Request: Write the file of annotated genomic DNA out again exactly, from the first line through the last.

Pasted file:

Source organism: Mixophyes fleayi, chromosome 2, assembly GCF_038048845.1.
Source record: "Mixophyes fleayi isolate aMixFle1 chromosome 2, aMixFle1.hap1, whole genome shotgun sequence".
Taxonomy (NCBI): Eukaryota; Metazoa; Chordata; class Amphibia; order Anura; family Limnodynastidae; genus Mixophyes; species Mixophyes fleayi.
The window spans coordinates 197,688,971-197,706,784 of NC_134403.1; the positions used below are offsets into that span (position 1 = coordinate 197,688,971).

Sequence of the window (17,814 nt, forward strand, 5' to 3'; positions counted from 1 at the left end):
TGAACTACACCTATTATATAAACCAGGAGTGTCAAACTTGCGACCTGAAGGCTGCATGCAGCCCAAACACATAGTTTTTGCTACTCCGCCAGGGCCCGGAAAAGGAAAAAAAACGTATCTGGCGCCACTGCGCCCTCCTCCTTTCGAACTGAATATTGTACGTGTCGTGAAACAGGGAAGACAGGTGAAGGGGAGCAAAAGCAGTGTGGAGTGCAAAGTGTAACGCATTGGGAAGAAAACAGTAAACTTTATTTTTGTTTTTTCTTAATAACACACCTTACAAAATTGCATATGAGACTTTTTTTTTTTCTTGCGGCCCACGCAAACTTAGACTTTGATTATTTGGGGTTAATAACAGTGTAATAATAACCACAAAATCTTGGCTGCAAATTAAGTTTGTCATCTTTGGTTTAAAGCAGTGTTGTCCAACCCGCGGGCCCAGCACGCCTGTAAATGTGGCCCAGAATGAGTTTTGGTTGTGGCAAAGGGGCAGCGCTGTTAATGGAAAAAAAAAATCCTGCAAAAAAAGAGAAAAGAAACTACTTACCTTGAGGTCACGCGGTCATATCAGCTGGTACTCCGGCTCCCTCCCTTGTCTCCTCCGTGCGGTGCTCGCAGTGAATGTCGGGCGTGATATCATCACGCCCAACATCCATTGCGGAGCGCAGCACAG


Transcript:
Source organism: Mixophyes fleayi, chromosome 2, assembly GCF_038048845.1.
Source record: "Mixophyes fleayi isolate aMixFle1 chromosome 2, aMixFle1.hap1, whole genome shotgun sequence".
Taxonomy (NCBI): Eukaryota; Metazoa; Chordata; class Amphibia; order Anura; family Limnodynastidae; genus Mixophyes; species Mixophyes fleayi.
The window spans coordinates 197,688,971-197,706,784 of NC_134403.1; the positions used below are offsets into that span (position 1 = coordinate 197,688,971).

Sequence of the window (17,814 nt, forward strand, 5' to 3'; positions counted from 1 at the left end):
TGAACTACACCTATTATATAAACCAGGAGTGTCAAACTTGCGACCTGAAGGCTGCATGCAGCCCAAACACATAGTTTTTGCTACTCCGCCAGGGCCCGGAAAAGGAAAAAAAACGTATCTGGCGCCACTGCGCCCTCCTCCTTTCGAACTGAATATTGTACGTGTCGTGAAACAGGGAAGACAGGTGAAGGGGAGCAAAAGCAGTGTGGAGTGCAAAGTGTAACGCATTGGGAAGAAAACAGTAAACTTTATTTTTGTTTTTTCTTAATAACACACCTTACAAAATTGCATATGAGACTTTTTTTTTTTCTTGCGGCCCACGCAAACTTAGACTTTGATTATTTGGGGTTAATAACAGTGTAATAATAACCACAAAATCTTGGCTGCAAATTAAGTTTGTCATCTTTGGTTTAAAGCAGTGTTGTCCAACCCGCGGGCCCAGCACGCCTGTAAATGTGGCCCAGAATGAGTTTTGGTTGTGGCAAAGGGGCAGCGCTGTTAATGGAAAAAAAAAATCCTGCAAAAAAAGAGAAAAGAAACTACTTACCTTGAGGTCACGCGGTCATATCAGCTGGTACTCCGGCTCCCTCCCTTGTCTCCTCCGTGCGGTGCTCGCAGTGAATGTCGGGCGTGATATCATCACGCCCAACATCCATTGCGGAGCGCAGCACAG